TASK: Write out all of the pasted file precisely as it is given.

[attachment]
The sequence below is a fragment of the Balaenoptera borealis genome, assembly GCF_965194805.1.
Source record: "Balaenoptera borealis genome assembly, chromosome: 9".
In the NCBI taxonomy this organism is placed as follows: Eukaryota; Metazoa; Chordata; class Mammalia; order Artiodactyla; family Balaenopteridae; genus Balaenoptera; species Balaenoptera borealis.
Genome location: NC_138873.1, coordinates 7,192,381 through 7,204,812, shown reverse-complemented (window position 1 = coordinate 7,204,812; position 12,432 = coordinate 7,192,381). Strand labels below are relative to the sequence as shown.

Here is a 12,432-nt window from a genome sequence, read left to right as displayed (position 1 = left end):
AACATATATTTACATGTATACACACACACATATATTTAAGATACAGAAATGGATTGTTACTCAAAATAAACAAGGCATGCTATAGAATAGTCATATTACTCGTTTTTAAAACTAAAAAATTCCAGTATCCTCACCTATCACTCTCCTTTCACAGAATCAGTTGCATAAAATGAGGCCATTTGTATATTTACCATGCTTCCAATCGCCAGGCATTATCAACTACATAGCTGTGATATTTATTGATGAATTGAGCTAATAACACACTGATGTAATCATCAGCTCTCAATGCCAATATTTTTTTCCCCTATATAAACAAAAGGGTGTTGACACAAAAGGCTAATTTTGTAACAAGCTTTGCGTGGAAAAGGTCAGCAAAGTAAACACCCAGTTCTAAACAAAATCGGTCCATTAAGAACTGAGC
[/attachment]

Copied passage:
The sequence below is a fragment of the Balaenoptera borealis genome, assembly GCF_965194805.1.
Source record: "Balaenoptera borealis genome assembly, chromosome: 9".
In the NCBI taxonomy this organism is placed as follows: Eukaryota; Metazoa; Chordata; class Mammalia; order Artiodactyla; family Balaenopteridae; genus Balaenoptera; species Balaenoptera borealis.
Genome location: NC_138873.1, coordinates 7,192,381 through 7,204,812, shown reverse-complemented (window position 1 = coordinate 7,204,812; position 12,432 = coordinate 7,192,381). Strand labels below are relative to the sequence as shown.

Here is a 12,432-nt window from a genome sequence, read left to right as displayed (position 1 = left end):
AACATATATTTACATGTATACACACACACATATATTTAAGATACAGAAATGGATTGTTACTCAAAATAAACAAGGCATGCTATAGAATAGTCATATTACTCGTTTTTAAAACTAAAAAATTCCAGTATCCTCACCTATCACTCTCCTTTCACAGAATCAGTTGCATAAAATGAGGCCATTTGTATATTTACCATGCTTCCAATCGCCAGGCATTATCAACTACATAGCTGTGATATTTATTGATGAATTGAGCTAATAACACACTGATGTAATCATCAGCTCTCAATGCCAATATTTTTTTCCCCTATATAAACAAAAGGGTGTTGACACAAAAGGCTAATTTTGTAACAAGCTTTGCGTGGAAAAGGTCAGCAAAGTAAACACCCAGTTCTAAACAAAATCGGTCCATTAAGAACTGAGC